Japan grants Micron $320mn in deepening US chip alliance

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US chipmaker Micron will receive up to $320mn in Japanese government subsidies, marking the first of an expected series of deals to fortify supply chains against the disruptive threat from China.

Beijing does not currently compete with Washington and Tokyo in the most advanced segment of semiconductor technology. But Covid-19 disruptions have underscored supply chain fragility, while Russia’s invasion of Ukraine has intensified fears that China could invade Taiwan, the global centre of cutting-edge chip production.

The Micron deal announced on Friday followed months of negotiations between the US and Japan to expand co-operation in semiconductor production, with the goal of reducing heavy dependence on Taiwanese chipmaker TSMC.

The notice came within 48 hours of a meeting in Tokyo between US vice-president Kamala Harris and senior executives of more than a dozen Japanese technology groups to discuss the Chips and Science Act passed by the US Congress in July, which offers $52bn in grants to support advanced semiconductor manufacturing in the US.

“We have to diversify our reliance on essential supplies, Japan, the United States and the world. We also understand, on this issue, that no one country can satisfy the globe’s demand,” said Harris at the start of the meeting on Wednesday.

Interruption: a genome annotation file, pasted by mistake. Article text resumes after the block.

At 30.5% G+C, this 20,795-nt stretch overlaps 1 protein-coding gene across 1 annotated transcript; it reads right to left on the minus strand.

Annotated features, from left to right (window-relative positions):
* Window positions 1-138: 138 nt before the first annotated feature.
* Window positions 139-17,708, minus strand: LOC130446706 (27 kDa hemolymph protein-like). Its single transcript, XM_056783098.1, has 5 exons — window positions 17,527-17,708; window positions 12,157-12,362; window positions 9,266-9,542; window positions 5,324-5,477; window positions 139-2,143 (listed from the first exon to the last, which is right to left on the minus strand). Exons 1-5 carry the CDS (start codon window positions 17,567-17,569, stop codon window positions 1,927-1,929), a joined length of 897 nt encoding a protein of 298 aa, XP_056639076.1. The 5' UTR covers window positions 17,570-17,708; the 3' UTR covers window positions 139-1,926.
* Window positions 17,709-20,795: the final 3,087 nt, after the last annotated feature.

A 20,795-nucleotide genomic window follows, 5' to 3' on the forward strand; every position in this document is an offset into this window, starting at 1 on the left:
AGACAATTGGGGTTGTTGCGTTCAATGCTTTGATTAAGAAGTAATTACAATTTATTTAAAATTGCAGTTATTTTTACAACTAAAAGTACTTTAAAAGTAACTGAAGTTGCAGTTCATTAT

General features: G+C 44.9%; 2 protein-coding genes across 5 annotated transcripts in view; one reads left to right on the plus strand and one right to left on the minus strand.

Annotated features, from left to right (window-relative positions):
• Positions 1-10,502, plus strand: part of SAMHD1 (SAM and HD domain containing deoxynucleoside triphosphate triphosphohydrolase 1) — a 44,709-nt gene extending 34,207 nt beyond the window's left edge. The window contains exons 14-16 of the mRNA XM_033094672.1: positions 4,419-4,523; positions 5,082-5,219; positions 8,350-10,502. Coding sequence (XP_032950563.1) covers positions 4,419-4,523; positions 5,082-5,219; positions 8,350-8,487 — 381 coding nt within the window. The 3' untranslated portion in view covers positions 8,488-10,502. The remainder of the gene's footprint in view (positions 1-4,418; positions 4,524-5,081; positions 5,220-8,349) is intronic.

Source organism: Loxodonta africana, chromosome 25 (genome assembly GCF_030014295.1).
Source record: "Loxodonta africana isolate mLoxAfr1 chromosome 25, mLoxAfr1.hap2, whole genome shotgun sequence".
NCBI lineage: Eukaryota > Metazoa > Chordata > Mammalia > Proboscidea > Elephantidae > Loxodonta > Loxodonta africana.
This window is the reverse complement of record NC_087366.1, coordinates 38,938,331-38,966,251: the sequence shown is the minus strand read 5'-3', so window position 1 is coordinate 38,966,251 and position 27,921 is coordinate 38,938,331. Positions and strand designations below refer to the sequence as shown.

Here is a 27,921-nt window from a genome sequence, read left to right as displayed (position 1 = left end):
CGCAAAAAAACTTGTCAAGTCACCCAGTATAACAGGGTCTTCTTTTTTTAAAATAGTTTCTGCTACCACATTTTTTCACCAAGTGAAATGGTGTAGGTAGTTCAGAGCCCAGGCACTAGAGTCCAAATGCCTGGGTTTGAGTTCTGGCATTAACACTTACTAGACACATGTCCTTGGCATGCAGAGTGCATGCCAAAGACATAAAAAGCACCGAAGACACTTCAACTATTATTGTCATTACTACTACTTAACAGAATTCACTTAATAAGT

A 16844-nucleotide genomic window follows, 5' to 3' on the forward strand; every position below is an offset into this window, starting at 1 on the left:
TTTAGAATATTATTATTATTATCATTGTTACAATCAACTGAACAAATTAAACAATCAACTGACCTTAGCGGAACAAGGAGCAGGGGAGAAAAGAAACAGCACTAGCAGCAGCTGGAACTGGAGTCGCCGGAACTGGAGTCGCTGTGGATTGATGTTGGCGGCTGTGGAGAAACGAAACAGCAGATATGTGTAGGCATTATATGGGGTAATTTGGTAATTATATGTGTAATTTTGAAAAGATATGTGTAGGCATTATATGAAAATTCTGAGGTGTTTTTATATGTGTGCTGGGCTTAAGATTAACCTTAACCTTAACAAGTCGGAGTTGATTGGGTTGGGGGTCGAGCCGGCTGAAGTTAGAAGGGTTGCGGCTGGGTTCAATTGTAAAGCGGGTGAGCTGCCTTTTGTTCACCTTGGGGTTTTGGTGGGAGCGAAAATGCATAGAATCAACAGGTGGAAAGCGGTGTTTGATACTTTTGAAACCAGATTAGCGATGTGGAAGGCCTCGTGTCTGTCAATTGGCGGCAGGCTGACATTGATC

Micron, which acquired Japan’s Elpida Memory in 2012, said it would use the investment to develop new Dram memory chips at its plant in Hiroshima.

Rahm Emanuel, US ambassador to Japan, said the Micron deal symbolised “the investment and integration of our two economies and supply chains. And that will only accelerate from here forward.” 

In July, Japan’s Ministry of Economy, Trade and Industry (Meti) announced that it would give a grant of up to ¥92.9bn ($644mn) to Western Digital, the US manufacturing partner of Japanese chipmaker Kioxia, to expand production in Japan.

Last year, TSMC said it would build a $7bn chip manufacturing plant in Japan with Sony, with half the investment to be subsidised by Meti.

The Japanese investments in Micron and TSMC are not intended to support development of the most advanced chip technology, but an industry executive close to the negotiations said Japan and the US were discussing co-operation in that area with IBM.

“The talks with IBM are really about cutting edge technology, and progress is being made,” the person said.

IBM did not immediately respond to a request for comment.



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